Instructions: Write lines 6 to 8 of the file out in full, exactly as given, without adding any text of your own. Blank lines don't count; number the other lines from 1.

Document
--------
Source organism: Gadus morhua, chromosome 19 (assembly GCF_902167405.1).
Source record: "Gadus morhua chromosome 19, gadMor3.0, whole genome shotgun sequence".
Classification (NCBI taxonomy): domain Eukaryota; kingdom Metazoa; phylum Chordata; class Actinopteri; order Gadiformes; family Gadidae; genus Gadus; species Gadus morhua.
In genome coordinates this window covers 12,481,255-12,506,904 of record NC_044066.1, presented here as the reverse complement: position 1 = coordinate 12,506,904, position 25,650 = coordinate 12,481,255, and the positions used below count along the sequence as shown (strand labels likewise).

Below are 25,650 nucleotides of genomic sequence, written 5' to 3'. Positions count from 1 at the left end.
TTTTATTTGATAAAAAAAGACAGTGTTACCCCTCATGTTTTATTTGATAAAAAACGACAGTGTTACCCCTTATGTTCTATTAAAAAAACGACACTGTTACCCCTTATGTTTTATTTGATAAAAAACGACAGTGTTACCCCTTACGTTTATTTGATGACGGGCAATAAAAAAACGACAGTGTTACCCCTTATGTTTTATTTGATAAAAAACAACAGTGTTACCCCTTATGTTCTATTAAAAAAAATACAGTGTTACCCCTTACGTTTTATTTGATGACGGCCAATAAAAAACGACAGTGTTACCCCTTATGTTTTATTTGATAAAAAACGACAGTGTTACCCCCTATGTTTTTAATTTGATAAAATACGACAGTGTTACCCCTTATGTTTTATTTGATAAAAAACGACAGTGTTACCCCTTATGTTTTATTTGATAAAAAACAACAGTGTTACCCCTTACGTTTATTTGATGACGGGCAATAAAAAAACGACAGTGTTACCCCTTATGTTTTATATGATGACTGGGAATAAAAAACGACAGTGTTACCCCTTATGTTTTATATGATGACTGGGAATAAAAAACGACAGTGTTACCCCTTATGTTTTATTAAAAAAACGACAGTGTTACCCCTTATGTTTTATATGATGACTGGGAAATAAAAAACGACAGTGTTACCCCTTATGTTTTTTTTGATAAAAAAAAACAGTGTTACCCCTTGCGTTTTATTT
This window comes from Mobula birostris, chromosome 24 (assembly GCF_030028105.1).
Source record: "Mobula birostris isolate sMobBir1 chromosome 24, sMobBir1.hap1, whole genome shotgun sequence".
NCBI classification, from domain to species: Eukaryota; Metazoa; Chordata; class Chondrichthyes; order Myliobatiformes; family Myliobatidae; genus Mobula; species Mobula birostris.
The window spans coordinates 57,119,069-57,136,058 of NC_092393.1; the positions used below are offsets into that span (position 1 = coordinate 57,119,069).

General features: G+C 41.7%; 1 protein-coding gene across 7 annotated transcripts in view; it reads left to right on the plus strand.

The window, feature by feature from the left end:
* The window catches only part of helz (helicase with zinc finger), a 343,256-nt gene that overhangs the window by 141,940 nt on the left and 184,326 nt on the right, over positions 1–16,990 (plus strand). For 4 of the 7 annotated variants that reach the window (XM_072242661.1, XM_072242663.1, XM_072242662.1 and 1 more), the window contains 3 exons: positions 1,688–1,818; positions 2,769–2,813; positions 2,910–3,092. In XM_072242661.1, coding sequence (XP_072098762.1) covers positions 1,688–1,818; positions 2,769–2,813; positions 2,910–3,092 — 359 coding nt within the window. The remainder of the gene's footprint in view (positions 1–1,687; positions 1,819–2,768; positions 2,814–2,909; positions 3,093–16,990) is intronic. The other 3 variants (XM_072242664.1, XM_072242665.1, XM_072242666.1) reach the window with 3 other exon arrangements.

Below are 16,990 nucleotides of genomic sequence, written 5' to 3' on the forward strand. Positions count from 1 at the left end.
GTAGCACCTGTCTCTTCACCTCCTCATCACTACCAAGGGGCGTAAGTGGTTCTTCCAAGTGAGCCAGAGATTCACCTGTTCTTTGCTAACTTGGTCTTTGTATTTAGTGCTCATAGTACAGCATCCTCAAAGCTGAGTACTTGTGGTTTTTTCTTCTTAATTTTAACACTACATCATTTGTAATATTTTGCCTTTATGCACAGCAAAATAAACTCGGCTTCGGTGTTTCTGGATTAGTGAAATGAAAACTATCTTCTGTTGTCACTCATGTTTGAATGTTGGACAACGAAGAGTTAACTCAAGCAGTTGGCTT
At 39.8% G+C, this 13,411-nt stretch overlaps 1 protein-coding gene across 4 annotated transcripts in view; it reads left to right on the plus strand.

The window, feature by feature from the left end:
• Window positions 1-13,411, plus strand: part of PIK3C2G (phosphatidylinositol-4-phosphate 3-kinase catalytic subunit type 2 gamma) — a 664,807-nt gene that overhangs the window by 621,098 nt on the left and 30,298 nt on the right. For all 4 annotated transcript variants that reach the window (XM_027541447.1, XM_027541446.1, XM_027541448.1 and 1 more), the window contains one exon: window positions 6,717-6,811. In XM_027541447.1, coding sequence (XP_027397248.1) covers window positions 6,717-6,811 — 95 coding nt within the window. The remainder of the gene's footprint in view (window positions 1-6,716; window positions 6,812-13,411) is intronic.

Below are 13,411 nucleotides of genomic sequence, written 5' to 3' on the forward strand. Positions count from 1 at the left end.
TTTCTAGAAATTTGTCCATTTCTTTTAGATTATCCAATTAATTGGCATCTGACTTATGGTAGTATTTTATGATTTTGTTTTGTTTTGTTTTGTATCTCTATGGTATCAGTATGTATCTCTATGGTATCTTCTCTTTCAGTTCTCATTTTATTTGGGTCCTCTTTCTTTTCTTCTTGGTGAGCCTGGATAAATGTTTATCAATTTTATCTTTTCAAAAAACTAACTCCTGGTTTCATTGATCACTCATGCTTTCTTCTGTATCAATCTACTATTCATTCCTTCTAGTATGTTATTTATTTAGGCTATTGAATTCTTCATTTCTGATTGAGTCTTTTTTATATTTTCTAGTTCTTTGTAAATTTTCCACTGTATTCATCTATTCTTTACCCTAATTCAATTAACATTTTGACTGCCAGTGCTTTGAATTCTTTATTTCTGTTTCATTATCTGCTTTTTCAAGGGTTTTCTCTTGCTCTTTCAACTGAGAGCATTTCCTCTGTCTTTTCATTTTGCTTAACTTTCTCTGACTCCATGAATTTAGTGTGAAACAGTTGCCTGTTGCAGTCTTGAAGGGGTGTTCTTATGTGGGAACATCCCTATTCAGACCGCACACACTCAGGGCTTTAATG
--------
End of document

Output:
TTTTATTTGATAAAAAAAGACAGTGTTACCCCTCATGTTTTATTTGATAAAAAACGACAGTGTTACCCCTTATGTTCTATTAAAAAAACGACACTGTTACCCCTTATGTTTTATTTGATAAAAAACGACAGTGTTACCCCTTACGTTTATTTGATGACGGGCAATAAAAAAACGACAGTGTTACCCCTTATGTTTTATTTGATAAAAAACAACAGTGTTACCCCTTATGTTCTATTAAAAAAAATACAGTGTTACCCCTTACGTTTTATTTGATGACGGCCAATAAAAAACGACAGTGTTACCCCTTATGTTTTATTTGATAAAAAACGACAGTGTTACCCCCTATGTTTTTAATTTGATAAAATACGACAGTGTTACCCCTTATGTTTTATTTGATAAAAAACGACAGTGTTACCCCTTATGTTTTATTTGATAAAAAACAACAGTGTTACCCCTTACGTTTATTTGATGACGGGCAATAAAAAAACGACAGTGTTACCCCTTATGTTTTATATGATGACTGGGAATAAAAAACGACAGTGTTACCCCTTATGTTTTATATGATGACTGGGAATAAAAAACGACAGTGTTACCCCTTATGTTTTATTAAAAAAACGACAGTGTTACCCCTTATGTTTTATATGATGACTGGGAAATAAAAAACGACAGTGTTACCCCTTATGTTTTTTTTGATAAAAAAAAACAGTGTTACCCCTTGCGTTTTATTT
This window comes from Mobula birostris, chromosome 24 (assembly GCF_030028105.1).
Source record: "Mobula birostris isolate sMobBir1 chromosome 24, sMobBir1.hap1, whole genome shotgun sequence".